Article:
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Oska Bright: A week of belonging



 

“I tell him I have value. Over and over and over.” -Jamie Hale, poet

In early March, we had the privilege of accompanying our son Aaron to the Oska Bright Film Festival in Brighton, UK. He is the co-lead in the short film Chicken, which had its UK premiere at the film festival, and was chosen as Best of the Fest. Aaron was also nominated for Best Performance out of all the dozens of films screened at the festival.

 

We have been to other film festivals with Chicken. I can tell you that Oska Bright was different and I’ve reflected on why.

 

Oska Bright is dedicated solely to showing films produced by and featuring people with learning disabilities and autism. (Learning disabilities includes intellectual and developmental disabilities, which are the terms commonly used in Canada).

 

The film fest was held in a gorgeous performing space, the Brighton Dome Corn Exchange, not in some crappy church basement or community room (as is often the case for events for disabled people). The social media promotions throughout the festival week were strong and professional. These artists were getting the attention they deserve. We had the added delight of seeing the famous Drag Syndrome troop perform live at the awards ceremony.

 

Typical film festival receptions can be rather stuffy events. Not so at Oska Bright, the friendliest and most open-hearted festival on Earth. You simply go up to someone and introduce yourself and voila, an instant connection, handshake, swapping of Instagram accounts, and promises to attend each other’s movies. Lucy McNulty, Aaron’s co-star and a seasoned actor herself, said she was amazed at the lack of pretence at Oska Bright. We were all rooting for each other.

 

It was at an Oska Bright reception that we met the powerhouse team of Otto Baxter, Peter Beard and Bruce Fletcher from Story Films. They were there to screen two films – one a feature-length documentary about Otto called Not a F***ing Horror Story and Otto’s film, The Puppet Asylum. Both these films should be required viewing for all families and folks who work with adults who have Down syndrome. To borrow a British term, I was gob-smacked at the insight into Otto’s experience growing up.

 

Here's the trailer for Otto’s documentary. (Somebody, please help me get Otto's films to Canada).



Otto and Aaron hit it off immediately, swapping super hero and horror movie character impressions at the reception.



 Bruce and Peter generously met up with us a few days later in London after work at a pub.



They shared in the question and answer after their film screening that it took four long years to secure funding for Otto’s film. I asked what moved the needle on this. Bruce said it was this talk by Jack Thorne at the Edinburgh TV Festival in 2021.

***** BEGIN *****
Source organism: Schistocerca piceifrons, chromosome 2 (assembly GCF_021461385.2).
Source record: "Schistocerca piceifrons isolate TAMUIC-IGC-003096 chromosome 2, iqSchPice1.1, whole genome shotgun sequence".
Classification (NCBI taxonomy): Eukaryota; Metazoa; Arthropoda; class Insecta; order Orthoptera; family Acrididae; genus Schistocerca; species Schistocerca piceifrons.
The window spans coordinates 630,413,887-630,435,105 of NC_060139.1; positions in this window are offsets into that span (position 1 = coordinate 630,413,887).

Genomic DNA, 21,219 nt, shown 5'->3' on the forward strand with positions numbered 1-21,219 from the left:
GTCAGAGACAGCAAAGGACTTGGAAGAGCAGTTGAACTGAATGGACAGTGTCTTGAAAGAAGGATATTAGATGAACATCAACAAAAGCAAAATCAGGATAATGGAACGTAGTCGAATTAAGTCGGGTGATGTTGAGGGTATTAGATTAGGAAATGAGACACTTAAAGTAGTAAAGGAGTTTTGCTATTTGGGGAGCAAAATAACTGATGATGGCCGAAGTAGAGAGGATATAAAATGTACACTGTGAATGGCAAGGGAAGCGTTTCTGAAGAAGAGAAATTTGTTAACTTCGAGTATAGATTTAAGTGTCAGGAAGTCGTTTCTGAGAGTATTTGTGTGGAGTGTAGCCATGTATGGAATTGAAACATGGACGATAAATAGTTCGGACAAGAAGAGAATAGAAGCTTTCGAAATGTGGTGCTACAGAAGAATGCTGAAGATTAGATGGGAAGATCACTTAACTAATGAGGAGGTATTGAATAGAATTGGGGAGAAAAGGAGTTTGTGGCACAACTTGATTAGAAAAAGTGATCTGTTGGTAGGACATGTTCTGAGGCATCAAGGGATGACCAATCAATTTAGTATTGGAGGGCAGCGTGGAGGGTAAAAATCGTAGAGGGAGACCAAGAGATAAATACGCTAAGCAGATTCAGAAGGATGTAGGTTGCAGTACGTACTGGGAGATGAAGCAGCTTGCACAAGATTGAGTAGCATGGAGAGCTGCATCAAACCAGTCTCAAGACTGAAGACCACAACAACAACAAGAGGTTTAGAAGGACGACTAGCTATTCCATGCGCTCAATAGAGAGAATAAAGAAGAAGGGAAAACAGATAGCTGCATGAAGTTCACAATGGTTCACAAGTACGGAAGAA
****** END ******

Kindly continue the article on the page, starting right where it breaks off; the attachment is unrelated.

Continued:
Jack Thorne's talk was a strong condemnation of the idea of 'two-tier' lives that slithered out from under a rock during the pandemic. Jack also makes a call for action to strengthen disabled talent representation in TV and film.

 

“The problem is we don’t empower disabled talent.”

 

Jack goes on to describe the ‘feeling of belonging’ he felt when he joined the disabled community. Belonging is exactly what Aaron and the rest of us felt at Oska Bright. I'm hankering a guess that this is because the learning disabled community is acutely aware of the pain of being excluded and so they work hard to counter that pain and make sure everybody feels included.

 

What is belonging exactly?  It is about been accepted and celebrated exactly as you are. It is being a member of something bigger than yourself. It is having value by just being human.

 

“Disabled stories need to be told.  And when they are told, they need to be told by disabled people.”

 

We saw many films at Oska Bright that featured disabled talent in front of and behind the camera. Creativity and innovation flourishes in the learning disabled community if only funders were more open to looking for these stories.

 

“We should run towards complexity.”

 

Yes, it takes more work to accommodate disabled artists on film and television sets. But you know what? It is worth it. As Lucy says, "When you are inclusive, it benefits everybody."


Telling the same stories over and over has gotten very stale. It is time to platform stories that have yet to be given space.

 

“Disability IS diversity.”

 

This is an important point. I’d venture a guess that learning disabled stories are often overlooked even in the broader disability community, which can have its own bias about who is ‘smart’ and who is not. That’s why Oska Bright was so refreshing. All the people were brilliant in their own way. It is brilliant to be unabashedly yourself in a world that narrowly judges you by your IQ.

 

Oh, and about Aaron’s nomination for Best Performance.  To our pure delight, he won that award. He tells us that 'I was honoured. I was so pleased."


Here's a clip of Aaron's speech:




 

If you take away nothing else from this essay, reflect on Aaron’s words:


"People with disabilities can act."

 

Oska Bright gave people with learning disabilities an opportunity to showcase their art in a safe space. Canada, sit up and pay attention. The UK is so much further ahead than we are as far as supporting these artists and their stories.

 

We need more representation of learning-disabled talent asap. Their stories deserve to be told. It has been a long time coming.

 

 

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